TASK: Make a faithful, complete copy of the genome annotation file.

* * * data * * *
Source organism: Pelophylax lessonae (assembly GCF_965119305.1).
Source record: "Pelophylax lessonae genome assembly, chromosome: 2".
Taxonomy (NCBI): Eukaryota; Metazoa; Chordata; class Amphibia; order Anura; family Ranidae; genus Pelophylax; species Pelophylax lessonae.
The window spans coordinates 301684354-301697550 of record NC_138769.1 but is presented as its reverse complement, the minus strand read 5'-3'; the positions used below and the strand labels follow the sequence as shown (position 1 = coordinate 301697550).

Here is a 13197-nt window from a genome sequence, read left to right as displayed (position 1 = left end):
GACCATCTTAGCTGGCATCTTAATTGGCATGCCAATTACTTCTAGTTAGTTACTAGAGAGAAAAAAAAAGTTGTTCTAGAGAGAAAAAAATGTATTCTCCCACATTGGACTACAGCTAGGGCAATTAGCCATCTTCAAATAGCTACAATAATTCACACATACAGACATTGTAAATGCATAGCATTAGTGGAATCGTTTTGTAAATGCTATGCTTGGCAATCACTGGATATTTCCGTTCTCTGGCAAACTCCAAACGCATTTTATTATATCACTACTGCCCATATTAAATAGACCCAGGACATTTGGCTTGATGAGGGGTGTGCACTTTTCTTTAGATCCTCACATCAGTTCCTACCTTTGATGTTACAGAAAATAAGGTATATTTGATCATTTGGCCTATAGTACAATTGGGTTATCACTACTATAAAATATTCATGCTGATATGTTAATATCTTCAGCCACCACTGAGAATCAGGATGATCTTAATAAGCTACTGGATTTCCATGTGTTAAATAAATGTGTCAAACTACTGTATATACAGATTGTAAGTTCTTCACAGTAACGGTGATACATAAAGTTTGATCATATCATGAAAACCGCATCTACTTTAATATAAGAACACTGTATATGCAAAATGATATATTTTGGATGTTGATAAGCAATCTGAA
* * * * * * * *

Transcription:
Source organism: Pelophylax lessonae (assembly GCF_965119305.1).
Source record: "Pelophylax lessonae genome assembly, chromosome: 2".
Taxonomy (NCBI): Eukaryota; Metazoa; Chordata; class Amphibia; order Anura; family Ranidae; genus Pelophylax; species Pelophylax lessonae.
The window spans coordinates 301684354-301697550 of record NC_138769.1 but is presented as its reverse complement, the minus strand read 5'-3'; the positions used below and the strand labels follow the sequence as shown (position 1 = coordinate 301697550).

Here is a 13197-nt window from a genome sequence, read left to right as displayed (position 1 = left end):
GACCATCTTAGCTGGCATCTTAATTGGCATGCCAATTACTTCTAGTTAGTTACTAGAGAGAAAAAAAAAGTTGTTCTAGAGAGAAAAAAATGTATTCTCCCACATTGGACTACAGCTAGGGCAATTAGCCATCTTCAAATAGCTACAATAATTCACACATACAGACATTGTAAATGCATAGCATTAGTGGAATCGTTTTGTAAATGCTATGCTTGGCAATCACTGGATATTTCCGTTCTCTGGCAAACTCCAAACGCATTTTATTATATCACTACTGCCCATATTAAATAGACCCAGGACATTTGGCTTGATGAGGGGTGTGCACTTTTCTTTAGATCCTCACATCAGTTCCTACCTTTGATGTTACAGAAAATAAGGTATATTTGATCATTTGGCCTATAGTACAATTGGGTTATCACTACTATAAAATATTCATGCTGATATGTTAATATCTTCAGCCACCACTGAGAATCAGGATGATCTTAATAAGCTACTGGATTTCCATGTGTTAAATAAATGTGTCAAACTACTGTATATACAGATTGTAAGTTCTTCACAGTAACGGTGATACATAAAGTTTGATCATATCATGAAAACCGCATCTACTTTAATATAAGAACACTGTATATGCAAAATGATATATTTTGGATGTTGATAAGCAATCTGAA